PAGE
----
7 November 2004
Horsing around with tax rates
The hotel-room tax in Oklahoma City was fixed at 2 percent in 1972, and has been there ever since. On the 14th of December, the city will hold an election to increase it to 5.5 percent, largely to pay for improvements to livestock and horse facilities at State Fair Park.
In announcing the election in the CityNews flyer in November utility bills, the city introduces this array of numbers:
The hotel tax has been at the current 2% rate for more than 32 years. Even at 5.5%, Oklahoma City's hotel tax would still be far below most other cities, including our main Texas competitors. Dallas, for example, has a 13% hotel tax, Fort Worth's is 15% and the San Antonio hotel tax is almost 17%.
A bikini of a paragraph, this is: what it reveals is interesting, but what it conceals is vital. What you're not being told here is that in addition to that measly two percent, travelers are being hit with the full sales-tax package, state, county where applicable, and city; lodging in Oklahoma City is ultimately taxed at a rate of 10.375 percent. I grabbed my handy Choice Hotels Directory, which got some heavy use this summer, and sure enough, most of the inns in the city are listed at that tax rate, give or take some rounding somewhere.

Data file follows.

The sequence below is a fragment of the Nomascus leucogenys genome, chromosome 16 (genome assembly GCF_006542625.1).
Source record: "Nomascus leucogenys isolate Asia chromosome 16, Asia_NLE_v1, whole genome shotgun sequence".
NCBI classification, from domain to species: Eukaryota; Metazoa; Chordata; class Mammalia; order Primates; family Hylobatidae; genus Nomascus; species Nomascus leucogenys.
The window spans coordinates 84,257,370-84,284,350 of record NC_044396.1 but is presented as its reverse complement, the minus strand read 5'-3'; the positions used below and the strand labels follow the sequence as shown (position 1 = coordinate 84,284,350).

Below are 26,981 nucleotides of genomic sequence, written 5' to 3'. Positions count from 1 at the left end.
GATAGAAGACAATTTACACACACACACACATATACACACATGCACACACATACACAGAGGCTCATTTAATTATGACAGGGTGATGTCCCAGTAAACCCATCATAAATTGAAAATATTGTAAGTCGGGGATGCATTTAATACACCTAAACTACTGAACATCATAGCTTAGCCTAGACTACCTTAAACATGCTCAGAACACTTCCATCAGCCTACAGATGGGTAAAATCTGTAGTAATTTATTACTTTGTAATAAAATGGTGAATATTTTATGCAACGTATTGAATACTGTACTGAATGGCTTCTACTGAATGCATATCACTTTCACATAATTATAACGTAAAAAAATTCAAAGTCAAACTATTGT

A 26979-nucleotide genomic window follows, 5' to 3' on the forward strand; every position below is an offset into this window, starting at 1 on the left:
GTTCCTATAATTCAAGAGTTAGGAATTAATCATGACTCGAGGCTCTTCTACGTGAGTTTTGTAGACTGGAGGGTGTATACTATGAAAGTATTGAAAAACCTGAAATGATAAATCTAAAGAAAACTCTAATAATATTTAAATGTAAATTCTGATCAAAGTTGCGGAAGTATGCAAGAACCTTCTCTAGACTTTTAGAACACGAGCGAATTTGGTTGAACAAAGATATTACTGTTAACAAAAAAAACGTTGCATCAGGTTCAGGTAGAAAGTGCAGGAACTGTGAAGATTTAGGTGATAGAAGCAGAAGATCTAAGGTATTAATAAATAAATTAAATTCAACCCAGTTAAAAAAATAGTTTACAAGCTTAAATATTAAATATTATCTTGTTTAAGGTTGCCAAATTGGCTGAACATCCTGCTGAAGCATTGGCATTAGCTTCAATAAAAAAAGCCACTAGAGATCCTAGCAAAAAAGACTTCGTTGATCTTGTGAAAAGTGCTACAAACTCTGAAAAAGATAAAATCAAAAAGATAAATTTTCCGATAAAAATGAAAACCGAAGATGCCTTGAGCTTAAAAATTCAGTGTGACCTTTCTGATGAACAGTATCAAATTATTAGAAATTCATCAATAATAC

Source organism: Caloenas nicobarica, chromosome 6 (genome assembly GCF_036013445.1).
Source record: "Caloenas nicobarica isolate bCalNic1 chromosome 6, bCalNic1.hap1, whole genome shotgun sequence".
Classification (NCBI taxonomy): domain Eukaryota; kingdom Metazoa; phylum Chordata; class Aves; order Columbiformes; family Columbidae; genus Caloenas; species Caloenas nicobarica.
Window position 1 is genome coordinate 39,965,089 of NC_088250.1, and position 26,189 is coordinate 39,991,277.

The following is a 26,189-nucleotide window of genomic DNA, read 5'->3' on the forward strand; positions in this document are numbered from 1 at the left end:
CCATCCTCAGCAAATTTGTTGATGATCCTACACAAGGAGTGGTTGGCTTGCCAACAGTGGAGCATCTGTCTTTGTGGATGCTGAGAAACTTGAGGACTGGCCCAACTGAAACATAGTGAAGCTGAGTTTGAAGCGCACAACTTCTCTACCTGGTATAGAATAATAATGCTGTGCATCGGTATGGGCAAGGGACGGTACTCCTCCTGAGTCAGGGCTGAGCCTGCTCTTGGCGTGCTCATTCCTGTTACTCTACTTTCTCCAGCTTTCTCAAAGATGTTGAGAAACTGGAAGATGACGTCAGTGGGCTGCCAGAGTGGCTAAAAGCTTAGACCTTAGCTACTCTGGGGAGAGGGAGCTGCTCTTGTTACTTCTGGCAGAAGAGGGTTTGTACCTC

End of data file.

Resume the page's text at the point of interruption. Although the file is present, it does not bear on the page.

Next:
So if this measure passes, tourists will be forking over 13.875 cents in tax for every dollar of room rate. This is still lower than Fort Worth or San Antonio, but the city is making it seem like visitors have been getting the screaming deal of the century here, which of course they haven't. Meanwhile, the City of New York makes do on a mere 13.625% plus two bucks a day.
I'll still probably vote for the increase we really do need to spruce up the horse facilities around here but somebody at City Hall should have taken the time to give that tax comparison some actual legitimacy.Posted at 4:21 PM to City Scene